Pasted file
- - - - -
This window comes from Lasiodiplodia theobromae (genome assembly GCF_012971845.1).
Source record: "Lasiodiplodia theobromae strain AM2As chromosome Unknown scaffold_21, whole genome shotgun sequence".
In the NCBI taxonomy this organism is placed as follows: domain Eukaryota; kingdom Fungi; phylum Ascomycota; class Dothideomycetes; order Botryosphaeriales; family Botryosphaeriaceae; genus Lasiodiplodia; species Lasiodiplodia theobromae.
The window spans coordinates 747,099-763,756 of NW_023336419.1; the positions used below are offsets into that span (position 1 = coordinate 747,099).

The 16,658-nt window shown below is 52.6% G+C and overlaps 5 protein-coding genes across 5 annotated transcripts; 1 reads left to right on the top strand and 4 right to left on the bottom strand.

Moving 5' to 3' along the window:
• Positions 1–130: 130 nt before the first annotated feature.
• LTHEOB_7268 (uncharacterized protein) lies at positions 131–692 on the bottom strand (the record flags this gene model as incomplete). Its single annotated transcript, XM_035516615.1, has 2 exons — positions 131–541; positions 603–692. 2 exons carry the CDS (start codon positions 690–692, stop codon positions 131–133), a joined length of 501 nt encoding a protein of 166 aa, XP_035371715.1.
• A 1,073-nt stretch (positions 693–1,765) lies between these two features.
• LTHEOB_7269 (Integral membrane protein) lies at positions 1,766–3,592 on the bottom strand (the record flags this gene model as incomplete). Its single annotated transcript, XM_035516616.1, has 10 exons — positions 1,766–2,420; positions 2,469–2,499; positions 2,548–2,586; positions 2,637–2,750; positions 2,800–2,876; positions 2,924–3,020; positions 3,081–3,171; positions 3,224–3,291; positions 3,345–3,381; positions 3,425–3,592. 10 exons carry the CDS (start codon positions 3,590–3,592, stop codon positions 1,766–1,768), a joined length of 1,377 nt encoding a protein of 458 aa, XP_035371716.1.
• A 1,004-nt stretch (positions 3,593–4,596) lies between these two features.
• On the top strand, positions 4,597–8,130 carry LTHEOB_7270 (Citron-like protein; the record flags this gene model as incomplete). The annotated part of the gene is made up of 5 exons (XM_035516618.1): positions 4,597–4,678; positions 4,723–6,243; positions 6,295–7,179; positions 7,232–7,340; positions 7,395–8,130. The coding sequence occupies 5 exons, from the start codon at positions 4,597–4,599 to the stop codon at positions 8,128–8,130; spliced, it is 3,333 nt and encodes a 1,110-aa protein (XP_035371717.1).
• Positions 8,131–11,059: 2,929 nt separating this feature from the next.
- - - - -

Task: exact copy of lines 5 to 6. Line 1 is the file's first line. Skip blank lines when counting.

The 16,658-nt window shown below is 52.6% G+C and overlaps 5 protein-coding genes across 5 annotated transcripts; 1 reads left to right on the top strand and 4 right to left on the bottom strand.

Moving 5' to 3' along the window: